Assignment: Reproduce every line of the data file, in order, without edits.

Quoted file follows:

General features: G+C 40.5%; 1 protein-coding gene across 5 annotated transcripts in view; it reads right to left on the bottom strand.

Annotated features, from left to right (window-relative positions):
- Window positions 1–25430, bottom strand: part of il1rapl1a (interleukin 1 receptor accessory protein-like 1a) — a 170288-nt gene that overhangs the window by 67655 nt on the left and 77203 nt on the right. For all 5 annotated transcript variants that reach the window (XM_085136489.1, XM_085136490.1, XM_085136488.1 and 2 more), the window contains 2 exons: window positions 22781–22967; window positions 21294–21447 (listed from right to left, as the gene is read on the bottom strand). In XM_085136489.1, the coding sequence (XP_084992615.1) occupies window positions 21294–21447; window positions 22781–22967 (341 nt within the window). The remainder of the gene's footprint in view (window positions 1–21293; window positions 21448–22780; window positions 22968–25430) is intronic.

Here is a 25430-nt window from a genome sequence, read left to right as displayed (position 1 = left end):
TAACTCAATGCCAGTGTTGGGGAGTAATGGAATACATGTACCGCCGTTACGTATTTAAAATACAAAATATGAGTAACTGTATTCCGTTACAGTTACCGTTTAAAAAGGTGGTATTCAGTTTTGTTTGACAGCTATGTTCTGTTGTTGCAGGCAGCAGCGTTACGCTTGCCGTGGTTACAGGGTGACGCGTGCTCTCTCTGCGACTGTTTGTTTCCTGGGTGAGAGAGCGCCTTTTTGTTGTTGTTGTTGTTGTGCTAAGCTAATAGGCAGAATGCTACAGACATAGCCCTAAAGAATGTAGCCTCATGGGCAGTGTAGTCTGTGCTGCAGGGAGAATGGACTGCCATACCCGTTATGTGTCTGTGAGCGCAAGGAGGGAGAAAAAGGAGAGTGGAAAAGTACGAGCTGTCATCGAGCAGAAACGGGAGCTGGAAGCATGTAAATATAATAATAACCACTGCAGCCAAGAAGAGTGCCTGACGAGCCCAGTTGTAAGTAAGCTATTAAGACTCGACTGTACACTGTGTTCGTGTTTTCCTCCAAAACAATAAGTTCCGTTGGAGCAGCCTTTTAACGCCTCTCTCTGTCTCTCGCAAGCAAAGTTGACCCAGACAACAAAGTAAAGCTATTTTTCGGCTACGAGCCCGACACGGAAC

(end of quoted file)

General features: G+C 40.5%; 1 protein-coding gene across 5 annotated transcripts in view; it reads right to left on the bottom strand.

Annotated features, from left to right (window-relative positions):
- Window positions 1–25430, bottom strand: part of il1rapl1a (interleukin 1 receptor accessory protein-like 1a) — a 170288-nt gene that overhangs the window by 67655 nt on the left and 77203 nt on the right. For all 5 annotated transcript variants that reach the window (XM_085136489.1, XM_085136490.1, XM_085136488.1 and 2 more), the window contains 2 exons: window positions 22781–22967; window positions 21294–21447 (listed from right to left, as the gene is read on the bottom strand). In XM_085136489.1, the coding sequence (XP_084992615.1) occupies window positions 21294–21447; window positions 22781–22967 (341 nt within the window). The remainder of the gene's footprint in view (window positions 1–21293; window positions 21448–22780; window positions 22968–25430) is intronic.

Here is a 25430-nt window from a genome sequence, read left to right as displayed (position 1 = left end):
TAACTCAATGCCAGTGTTGGGGAGTAATGGAATACATGTACCGCCGTTACGTATTTAAAATACAAAATATGAGTAACTGTATTCCGTTACAGTTACCGTTTAAAAAGGTGGTATTCAGTTTTGTTTGACAGCTATGTTCTGTTGTTGCAGGCAGCAGCGTTACGCTTGCCGTGGTTACAGGGTGACGCGTGCTCTCTCTGCGACTGTTTGTTTCCTGGGTGAGAGAGCGCCTTTTTGTTGTTGTTGTTGTTGTGCTAAGCTAATAGGCAGAATGCTACAGACATAGCCCTAAAGAATGTAGCCTCATGGGCAGTGTAGTCTGTGCTGCAGGGAGAATGGACTGCCATACCCGTTATGTGTCTGTGAGCGCAAGGAGGGAGAAAAAGGAGAGTGGAAAAGTACGAGCTGTCATCGAGCAGAAACGGGAGCTGGAAGCATGTAAATATAATAATAACCACTGCAGCCAAGAAGAGTGCCTGACGAGCCCAGTTGTAAGTAAGCTATTAAGACTCGACTGTACACTGTGTTCGTGTTTTCCTCCAAAACAATAAGTTCCGTTGGAGCAGCCTTTTAACGCCTCTCTCTGTCTCTCGCAAGCAAAGTTGACCCAGACAACAAAGTAAAGCTATTTTTCGGCTACGAGCCCGACACGGAAC